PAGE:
Question: "What is a sluggard? What does Proverbs teach about sluggards?"
Answer: A sluggard is someone who is habitually lazy or inactive. Such a person does not take personal responsibility for his own life. The word sluggard is used 14 times in the book of Proverbs. In each case, the Bible condemns laziness and warns of the consequences of being a sluggard.
Proverbs 6:9 asks two rhetorical questions, highlighting one of the main traits of a sluggard: “How long will you lie there, you sluggard? / When will you get up from your sleep?” Verse 6 tells the sluggard to learn a lesson from an industrious insect: “Go to the ant, you sluggard; / consider its ways and be wise!”
Proverbs 10:26 says, “As vinegar to the teeth and smoke to the eyes, / so are sluggards to those who send them.” A sluggard is painful as an employee; no boss wants an inefficient sluggard in his employ.
Proverbs 13:4 states, “A sluggard’s appetite is never filled, / but the desires of the diligent are fully satisfied.” In this antithetical proverb, the sluggard is contrasted with the diligent. The lazy person has unfulfilled desires precisely because he fails to take action.
Proverbs 19:24 uses humor to make its point about laziness: “A sluggard buries his hand in the dish; / he will not even bring it back to his mouth!” Being too sluggish to lift a fork to the mouth—that’s true laziness!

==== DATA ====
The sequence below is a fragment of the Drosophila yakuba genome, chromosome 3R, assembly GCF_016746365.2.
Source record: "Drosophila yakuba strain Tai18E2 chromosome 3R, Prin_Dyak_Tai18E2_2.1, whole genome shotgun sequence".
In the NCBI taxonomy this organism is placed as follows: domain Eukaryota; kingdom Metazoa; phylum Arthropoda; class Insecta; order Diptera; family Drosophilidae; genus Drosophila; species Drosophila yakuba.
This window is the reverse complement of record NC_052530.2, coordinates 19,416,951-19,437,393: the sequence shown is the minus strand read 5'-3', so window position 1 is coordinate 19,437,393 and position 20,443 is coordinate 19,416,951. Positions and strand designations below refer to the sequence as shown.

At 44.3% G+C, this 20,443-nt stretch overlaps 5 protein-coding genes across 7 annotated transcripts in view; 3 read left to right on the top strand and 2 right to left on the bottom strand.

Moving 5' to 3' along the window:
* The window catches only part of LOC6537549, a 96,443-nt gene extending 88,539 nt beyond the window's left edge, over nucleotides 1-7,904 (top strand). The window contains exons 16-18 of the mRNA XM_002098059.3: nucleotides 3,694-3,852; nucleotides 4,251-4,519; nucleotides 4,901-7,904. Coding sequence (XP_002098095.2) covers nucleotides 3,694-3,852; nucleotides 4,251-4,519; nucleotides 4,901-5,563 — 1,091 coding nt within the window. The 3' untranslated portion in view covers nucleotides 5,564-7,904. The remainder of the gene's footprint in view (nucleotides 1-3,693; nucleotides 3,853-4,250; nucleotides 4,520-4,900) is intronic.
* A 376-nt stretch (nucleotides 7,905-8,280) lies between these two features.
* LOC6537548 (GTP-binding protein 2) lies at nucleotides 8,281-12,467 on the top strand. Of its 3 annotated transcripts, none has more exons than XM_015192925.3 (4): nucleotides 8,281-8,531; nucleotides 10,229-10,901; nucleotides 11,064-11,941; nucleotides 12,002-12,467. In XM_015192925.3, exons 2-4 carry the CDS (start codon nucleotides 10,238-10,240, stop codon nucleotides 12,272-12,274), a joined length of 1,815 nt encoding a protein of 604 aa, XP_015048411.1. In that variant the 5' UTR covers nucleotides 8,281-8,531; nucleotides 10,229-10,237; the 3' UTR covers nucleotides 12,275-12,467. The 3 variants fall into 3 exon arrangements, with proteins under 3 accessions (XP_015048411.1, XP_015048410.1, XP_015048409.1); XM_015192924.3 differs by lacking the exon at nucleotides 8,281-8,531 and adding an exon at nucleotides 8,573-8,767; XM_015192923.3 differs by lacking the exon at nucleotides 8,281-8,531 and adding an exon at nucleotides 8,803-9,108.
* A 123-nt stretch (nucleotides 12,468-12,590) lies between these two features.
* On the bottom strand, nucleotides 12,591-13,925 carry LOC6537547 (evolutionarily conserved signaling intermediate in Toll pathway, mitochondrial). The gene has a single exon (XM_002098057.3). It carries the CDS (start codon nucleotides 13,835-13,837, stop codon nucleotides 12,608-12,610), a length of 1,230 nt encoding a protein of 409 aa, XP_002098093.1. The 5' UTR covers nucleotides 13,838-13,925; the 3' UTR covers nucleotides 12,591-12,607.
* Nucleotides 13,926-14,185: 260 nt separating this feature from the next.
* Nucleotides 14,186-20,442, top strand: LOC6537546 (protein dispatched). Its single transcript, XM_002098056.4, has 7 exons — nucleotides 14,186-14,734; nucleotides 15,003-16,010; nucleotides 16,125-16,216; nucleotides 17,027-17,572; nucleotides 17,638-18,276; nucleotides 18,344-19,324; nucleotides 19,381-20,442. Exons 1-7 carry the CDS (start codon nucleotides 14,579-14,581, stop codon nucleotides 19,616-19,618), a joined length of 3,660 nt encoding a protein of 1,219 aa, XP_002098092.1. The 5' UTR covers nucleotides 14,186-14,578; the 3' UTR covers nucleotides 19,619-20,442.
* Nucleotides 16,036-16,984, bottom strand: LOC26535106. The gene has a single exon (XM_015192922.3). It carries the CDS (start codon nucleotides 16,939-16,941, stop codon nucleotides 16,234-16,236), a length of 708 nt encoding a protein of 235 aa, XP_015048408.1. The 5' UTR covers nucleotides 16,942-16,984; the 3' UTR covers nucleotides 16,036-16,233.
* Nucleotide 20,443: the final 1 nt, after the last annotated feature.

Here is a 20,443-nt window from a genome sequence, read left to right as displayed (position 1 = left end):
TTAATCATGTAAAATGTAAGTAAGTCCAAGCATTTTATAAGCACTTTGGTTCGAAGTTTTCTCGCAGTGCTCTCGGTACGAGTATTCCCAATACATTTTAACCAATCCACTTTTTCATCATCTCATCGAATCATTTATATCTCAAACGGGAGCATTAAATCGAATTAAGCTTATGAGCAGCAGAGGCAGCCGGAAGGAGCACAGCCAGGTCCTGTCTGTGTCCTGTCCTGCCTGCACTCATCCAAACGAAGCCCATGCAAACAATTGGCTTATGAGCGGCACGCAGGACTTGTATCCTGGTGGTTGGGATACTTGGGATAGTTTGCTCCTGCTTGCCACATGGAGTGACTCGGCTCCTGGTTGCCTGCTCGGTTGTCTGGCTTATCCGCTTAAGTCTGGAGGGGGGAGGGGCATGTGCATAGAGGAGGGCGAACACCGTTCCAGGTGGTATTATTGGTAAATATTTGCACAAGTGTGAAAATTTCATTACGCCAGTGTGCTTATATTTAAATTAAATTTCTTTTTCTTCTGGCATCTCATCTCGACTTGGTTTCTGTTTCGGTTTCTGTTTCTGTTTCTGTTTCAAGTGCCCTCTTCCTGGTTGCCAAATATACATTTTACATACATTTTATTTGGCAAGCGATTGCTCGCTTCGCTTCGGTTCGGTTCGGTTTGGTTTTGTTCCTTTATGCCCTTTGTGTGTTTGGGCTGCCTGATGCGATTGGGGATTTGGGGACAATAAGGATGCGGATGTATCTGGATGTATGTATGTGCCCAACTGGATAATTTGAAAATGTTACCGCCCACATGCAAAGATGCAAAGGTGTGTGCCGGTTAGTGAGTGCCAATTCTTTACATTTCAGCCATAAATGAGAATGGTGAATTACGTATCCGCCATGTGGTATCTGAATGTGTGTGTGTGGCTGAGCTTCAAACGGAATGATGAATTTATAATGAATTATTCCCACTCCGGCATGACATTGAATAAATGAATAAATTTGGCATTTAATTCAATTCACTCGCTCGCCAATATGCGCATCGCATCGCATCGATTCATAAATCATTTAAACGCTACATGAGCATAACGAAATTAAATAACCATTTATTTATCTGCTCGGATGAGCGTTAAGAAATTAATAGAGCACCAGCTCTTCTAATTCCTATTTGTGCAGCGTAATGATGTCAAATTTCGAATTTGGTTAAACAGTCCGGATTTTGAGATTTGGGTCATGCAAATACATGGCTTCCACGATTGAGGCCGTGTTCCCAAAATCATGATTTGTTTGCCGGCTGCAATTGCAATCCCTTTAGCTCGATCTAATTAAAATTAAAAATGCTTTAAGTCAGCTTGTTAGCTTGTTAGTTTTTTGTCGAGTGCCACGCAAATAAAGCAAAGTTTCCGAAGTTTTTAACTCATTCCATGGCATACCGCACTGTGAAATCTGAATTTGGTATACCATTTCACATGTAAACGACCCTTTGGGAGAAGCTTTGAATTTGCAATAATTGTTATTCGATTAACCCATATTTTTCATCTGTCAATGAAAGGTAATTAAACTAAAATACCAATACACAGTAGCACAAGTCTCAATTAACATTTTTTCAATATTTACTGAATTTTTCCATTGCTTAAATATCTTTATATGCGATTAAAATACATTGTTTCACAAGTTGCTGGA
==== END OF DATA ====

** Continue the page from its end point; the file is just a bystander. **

Proverbs 20:4 says, “Sluggards do not plow in season; / so at harvest time they look but find nothing.” Because the sluggard does not work hard or plan ahead, he does not have what he needs to live. Sluggards seem not to understand the law of sowing and reaping, since they expect the benefits of labor without actually having labored.
Proverbs 21:25 repeats the theme of laziness leading to lack: “The craving of a sluggard will be the death of him, / because his hands refuse to work.”
Proverbs 22:13 paints a humorous picture of a sluggard’s excuse-making: “The sluggard says, ‘There’s a lion outside! I’ll be killed in the public square!’” This extreme excuse would be like a person today saying, “There could be a wild bear loose on the highway, so I had better not go to work.” For most people, the possibility of a rampaging bear is so remote as to be laughable—and it’s certainly no reason to skip work.
Proverbs 26:14 uses emblematic parallelism to again mock the sluggard’s love of sleep: “As the door turns on its hinges, / So does the sluggard on his bed.” The next two verses complete the picture of the slothful person: “The sluggard buries his hand in the dish; / He is weary of bringing it to his mouth again. / The sluggard is wiser in his own eyes / Than seven men who can give a discreet answer.” Of note is the sluggard’s high opinion of himself: he thinks he is smart not to work; it doesn’t matter how many reasonable arguments are brought against him, he persists in his conceit that he is a wise man.
A sluggard is a person who has the ability to work but refuses to. He lacks the drive, personal responsibility, and common sense to provide for his needs. He likes sleep and dislikes work. Sluggards are called to action, to work hard to honor God with their lives. “The one who is unwilling to work shall not eat” (2 Thessalonians 3:10).